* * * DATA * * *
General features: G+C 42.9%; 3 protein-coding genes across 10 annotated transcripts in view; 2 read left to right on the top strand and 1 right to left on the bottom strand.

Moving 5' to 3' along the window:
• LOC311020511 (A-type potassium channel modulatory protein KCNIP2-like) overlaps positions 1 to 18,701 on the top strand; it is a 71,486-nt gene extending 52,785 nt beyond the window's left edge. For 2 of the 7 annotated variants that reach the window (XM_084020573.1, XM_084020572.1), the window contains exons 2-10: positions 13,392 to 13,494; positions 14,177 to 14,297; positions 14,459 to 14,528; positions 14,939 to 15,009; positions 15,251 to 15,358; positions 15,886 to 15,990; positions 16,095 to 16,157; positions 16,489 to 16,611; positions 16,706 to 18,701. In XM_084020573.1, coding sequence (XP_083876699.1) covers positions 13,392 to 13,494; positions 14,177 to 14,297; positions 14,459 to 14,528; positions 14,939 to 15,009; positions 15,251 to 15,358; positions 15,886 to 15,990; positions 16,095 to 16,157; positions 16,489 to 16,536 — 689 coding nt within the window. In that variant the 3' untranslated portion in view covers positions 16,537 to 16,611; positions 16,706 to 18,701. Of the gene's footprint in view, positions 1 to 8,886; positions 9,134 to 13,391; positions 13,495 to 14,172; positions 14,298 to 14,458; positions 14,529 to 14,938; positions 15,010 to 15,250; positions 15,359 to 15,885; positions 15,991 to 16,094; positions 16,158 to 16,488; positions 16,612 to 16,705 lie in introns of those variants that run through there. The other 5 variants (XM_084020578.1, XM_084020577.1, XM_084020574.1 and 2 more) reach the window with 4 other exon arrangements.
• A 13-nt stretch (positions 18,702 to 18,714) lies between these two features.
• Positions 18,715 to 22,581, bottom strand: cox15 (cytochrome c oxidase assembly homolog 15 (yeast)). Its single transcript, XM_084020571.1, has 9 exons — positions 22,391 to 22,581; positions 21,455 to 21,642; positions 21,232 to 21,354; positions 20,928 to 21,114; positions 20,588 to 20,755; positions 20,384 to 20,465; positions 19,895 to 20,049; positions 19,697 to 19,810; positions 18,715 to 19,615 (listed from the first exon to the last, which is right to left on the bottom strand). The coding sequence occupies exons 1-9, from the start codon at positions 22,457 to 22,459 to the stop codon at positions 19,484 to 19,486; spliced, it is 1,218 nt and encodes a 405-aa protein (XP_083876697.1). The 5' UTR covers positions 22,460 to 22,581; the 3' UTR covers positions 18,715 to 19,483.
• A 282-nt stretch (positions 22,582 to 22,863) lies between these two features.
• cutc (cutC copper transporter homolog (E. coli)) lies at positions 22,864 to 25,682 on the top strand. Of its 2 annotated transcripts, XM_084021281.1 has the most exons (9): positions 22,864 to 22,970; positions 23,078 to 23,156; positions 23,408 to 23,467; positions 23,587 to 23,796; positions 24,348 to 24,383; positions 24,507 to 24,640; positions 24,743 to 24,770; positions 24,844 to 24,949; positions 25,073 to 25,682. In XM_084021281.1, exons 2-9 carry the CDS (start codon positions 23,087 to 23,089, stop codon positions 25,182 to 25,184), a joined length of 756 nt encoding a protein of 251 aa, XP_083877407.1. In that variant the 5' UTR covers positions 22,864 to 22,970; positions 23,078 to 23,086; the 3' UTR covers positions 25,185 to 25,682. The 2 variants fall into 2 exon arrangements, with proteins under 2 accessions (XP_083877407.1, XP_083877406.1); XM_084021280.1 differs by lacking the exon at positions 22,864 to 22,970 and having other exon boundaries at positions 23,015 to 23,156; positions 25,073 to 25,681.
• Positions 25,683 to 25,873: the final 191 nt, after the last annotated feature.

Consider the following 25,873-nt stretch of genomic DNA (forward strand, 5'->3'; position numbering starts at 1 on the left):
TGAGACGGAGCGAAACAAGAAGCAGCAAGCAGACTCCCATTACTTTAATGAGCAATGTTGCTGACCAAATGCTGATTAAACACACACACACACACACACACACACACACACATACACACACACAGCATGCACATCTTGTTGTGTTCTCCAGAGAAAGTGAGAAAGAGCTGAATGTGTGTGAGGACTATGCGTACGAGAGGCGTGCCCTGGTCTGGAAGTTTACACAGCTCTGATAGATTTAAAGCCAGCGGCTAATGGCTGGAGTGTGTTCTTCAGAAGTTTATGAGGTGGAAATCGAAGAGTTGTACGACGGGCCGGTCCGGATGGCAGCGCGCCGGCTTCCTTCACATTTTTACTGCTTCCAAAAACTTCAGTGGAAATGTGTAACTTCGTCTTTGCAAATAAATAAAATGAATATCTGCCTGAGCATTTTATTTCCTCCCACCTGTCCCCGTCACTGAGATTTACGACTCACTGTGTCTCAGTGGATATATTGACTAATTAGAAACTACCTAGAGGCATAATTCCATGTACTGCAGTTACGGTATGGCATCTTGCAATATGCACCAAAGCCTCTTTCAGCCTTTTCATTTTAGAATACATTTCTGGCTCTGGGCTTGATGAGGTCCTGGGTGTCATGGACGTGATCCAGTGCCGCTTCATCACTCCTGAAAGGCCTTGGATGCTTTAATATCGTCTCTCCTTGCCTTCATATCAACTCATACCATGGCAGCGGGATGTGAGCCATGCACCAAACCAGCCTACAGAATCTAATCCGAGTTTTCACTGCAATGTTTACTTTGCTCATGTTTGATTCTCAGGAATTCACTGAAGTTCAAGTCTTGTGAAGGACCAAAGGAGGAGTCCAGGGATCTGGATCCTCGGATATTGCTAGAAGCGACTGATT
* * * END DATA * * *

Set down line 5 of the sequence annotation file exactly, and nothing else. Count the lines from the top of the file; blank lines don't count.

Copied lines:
• Positions 18,715 to 22,581, bottom strand: cox15 (cytochrome c oxidase assembly homolog 15 (yeast)). Its single transcript, XM_084020571.1, has 9 exons — positions 22,391 to 22,581; positions 21,455 to 21,642; positions 21,232 to 21,354; positions 20,928 to 21,114; positions 20,588 to 20,755; positions 20,384 to 20,465; positions 19,895 to 20,049; positions 19,697 to 19,810; positions 18,715 to 19,615 (listed from the first exon to the last, which is right to left on the bottom strand). The coding sequence occupies exons 1-9, from the start codon at positions 22,457 to 22,459 to the stop codon at positions 19,484 to 19,486; spliced, it is 1,218 nt and encodes a 405-aa protein (XP_083876697.1). The 5' UTR covers positions 22,460 to 22,581; the 3' UTR covers positions 18,715 to 19,483.